Children with special health care needs (SHCN) account for part of the increasing prevalence of childhood obesity in the general population and can face an elevated risk for obesity.
The federal government, in partnership with states, has assumed the role of steward for this vulnerable population and supports a network of services designed to promote their health through increased access to quality health services. Addressing obesity-related health risks among children with SHCN requires policies that support family–and community-based initiatives in addition to health services.
In this article, the authors discuss the ethics of child obesity policy from the perspective of children with SHCN and their families, and identify salient issues to optimize benefits for children and families. They refer to the dilemma of difference to identify policy concerns that are specific to children with SHCN and ethically may require different approaches. Determining the appropriate mix of inclusive and special obesity prevention initiatives for children with SHCN and identifying approaches to ensure their full participation in community-based obesity prevention activities present challenges. Children with SHCN from low-income and minority communities are particularly vulnerable and warrant special attention.
This article highlights ideas generated and conclusions reached at the Symposium on Ethical Issues in Interventions for Childhood Obesity, sponsored by the Robert Wood Johnson Foundation and Data for Solutions, Inc.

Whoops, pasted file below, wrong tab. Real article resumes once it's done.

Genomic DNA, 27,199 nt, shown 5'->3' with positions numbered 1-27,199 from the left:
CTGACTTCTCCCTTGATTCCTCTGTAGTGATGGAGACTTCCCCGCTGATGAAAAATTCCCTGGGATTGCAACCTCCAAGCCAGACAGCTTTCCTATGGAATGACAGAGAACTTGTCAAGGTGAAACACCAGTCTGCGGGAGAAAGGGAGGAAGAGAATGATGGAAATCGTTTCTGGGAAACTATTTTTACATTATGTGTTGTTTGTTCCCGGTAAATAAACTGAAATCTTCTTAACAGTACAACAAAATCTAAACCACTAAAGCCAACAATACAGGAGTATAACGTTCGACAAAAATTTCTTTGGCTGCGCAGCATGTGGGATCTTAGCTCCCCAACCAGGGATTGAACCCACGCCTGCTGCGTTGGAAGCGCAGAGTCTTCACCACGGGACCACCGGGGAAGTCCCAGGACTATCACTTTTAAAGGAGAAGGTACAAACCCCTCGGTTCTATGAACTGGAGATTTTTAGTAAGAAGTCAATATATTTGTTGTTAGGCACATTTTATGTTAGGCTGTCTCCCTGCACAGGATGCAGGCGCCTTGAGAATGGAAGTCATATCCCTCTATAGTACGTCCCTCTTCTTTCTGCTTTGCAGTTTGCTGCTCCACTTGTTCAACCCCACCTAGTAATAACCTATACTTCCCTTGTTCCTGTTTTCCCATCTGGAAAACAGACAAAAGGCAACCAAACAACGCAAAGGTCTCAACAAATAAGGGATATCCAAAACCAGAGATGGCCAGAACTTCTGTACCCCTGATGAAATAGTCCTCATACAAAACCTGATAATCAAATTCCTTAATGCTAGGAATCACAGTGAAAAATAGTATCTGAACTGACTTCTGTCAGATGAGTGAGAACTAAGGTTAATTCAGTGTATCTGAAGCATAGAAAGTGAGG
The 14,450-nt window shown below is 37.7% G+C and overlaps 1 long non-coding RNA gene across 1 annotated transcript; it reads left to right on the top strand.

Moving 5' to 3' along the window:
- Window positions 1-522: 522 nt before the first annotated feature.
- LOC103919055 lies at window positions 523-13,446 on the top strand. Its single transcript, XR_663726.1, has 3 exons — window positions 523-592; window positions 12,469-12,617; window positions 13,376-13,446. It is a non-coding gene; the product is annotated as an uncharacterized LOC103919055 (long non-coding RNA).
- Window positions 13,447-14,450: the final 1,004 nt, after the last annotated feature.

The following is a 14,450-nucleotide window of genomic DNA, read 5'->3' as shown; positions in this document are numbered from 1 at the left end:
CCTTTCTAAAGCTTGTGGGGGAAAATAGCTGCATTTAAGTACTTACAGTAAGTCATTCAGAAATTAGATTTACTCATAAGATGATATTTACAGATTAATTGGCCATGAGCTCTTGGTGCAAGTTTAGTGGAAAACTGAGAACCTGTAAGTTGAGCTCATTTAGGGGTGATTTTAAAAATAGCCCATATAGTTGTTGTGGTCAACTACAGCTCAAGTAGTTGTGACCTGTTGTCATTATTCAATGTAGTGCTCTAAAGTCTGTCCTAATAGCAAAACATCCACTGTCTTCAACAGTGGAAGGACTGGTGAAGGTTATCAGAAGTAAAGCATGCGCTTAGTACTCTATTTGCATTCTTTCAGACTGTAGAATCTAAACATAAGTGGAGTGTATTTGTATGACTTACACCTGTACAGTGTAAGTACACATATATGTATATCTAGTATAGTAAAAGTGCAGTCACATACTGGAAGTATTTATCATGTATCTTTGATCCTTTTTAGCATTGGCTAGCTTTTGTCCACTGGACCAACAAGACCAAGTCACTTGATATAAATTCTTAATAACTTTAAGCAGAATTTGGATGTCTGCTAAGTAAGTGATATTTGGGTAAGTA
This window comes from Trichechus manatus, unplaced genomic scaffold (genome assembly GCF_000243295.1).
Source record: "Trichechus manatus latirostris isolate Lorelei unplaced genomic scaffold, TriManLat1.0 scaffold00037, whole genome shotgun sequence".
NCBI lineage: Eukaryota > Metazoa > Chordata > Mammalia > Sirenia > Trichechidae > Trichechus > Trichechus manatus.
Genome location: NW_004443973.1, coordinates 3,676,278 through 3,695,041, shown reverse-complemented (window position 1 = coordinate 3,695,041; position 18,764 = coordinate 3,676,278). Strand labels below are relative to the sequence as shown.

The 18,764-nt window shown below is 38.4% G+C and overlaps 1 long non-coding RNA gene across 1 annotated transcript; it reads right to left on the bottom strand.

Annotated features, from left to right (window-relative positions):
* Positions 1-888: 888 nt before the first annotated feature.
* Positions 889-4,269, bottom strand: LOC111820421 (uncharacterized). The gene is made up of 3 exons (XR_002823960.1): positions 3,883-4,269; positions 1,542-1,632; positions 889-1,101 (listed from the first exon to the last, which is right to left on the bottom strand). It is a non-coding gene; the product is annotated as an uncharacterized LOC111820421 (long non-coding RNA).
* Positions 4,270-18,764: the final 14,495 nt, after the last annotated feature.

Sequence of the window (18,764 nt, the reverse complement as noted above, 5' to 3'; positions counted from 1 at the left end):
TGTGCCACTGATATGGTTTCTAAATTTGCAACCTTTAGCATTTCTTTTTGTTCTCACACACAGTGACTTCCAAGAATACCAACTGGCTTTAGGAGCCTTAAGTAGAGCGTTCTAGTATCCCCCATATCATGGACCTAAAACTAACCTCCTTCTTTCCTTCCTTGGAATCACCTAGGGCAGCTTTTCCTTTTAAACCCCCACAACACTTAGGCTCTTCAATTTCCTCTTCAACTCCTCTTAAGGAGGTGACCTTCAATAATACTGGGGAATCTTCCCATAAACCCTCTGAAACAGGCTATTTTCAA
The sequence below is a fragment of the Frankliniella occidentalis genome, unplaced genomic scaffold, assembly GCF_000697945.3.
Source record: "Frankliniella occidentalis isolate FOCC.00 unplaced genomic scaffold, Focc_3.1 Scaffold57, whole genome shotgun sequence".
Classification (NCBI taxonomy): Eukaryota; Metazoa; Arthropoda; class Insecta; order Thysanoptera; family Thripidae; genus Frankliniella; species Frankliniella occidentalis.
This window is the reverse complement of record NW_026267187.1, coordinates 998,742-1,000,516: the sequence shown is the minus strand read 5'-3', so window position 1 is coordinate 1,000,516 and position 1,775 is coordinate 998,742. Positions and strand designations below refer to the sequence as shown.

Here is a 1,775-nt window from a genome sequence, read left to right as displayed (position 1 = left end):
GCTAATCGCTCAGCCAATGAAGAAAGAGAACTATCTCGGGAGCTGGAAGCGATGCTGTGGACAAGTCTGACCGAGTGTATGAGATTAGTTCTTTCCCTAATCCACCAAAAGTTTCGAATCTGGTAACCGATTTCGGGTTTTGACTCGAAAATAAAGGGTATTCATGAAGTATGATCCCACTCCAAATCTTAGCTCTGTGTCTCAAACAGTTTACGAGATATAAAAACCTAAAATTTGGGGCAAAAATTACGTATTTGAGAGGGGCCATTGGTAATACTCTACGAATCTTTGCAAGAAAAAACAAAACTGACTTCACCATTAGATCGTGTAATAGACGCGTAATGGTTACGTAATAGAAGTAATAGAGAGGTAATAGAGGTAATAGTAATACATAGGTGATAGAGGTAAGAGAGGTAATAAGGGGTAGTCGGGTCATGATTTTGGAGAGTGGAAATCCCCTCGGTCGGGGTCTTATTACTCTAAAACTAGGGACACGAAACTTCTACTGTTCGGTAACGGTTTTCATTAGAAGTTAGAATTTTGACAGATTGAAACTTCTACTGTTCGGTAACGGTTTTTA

- 1 Protecting Children from Harmful Food Marketing
- 2 Childhood Obesity
- 3 Children with Special Health Care Needs
- 4 Public Policy Versus Individual Rights in Childhood Obesity Interventions
- 5 A Question of Competing Rights, Priorities, and Principles
- 6 The Ethical Basis for Promoting Nutritional Health in Public Schools in the United States
- 7 Ethical Family Interventions for Childhood Obesity
- 8 Public Policy Versus Individual Rights and Responsibility
- 9 State Requirements and Recommendations for School-Based Screenings for Body Mass Index or Body Composition, 2010
The What's Next Health series features leading thinkers and visionaries. Stanford social scientist & innovator BJ Fogg discusses his model f...
Executive Nurse Fellow Jerry Mansfield explains why the University Hospital and the Richard M. Ross Heart Hospital do not have a BSN-only hi...
We create new opportunities for better health by investing in health where it starts—in our homes, schools, and jobs.
Helping us understand what’s driving high health care costs is why we need more transparency in the prices, costs and quality of health care...
RWJF Nurse Faculty Scholar Jennifer Bellot writes about losing her grandmother to complications from a medical error.
CDC: Measles Remains a Threat to U.S. Health Security - HHS: $55.5M to Strengthen Training of U.S. Health Professionals, Especially in Nursi...
A conference in St. Paul, Minnesota earlier this month examined ideas and emerging examples for building a healthier Minnesota by promoting ...
Team members, grantees, and guests discuss breakthrough ideas that will allow us to move toward solving challenges in health care.
Developing small community homes as alternatives to nursing homes, this radical, new national model for skilled nursing care returns control...
Janet Tomiyama was recently named the 2013 recipient of the Early Career Investigator Award from the Society of Behavioral Medicine.
Behavioral economists compete in an Innovation Tournament, devising “nudges” to help make people healthier.
America is not getting good value for its health care dollar. These resources explore issues of cost and value of health care.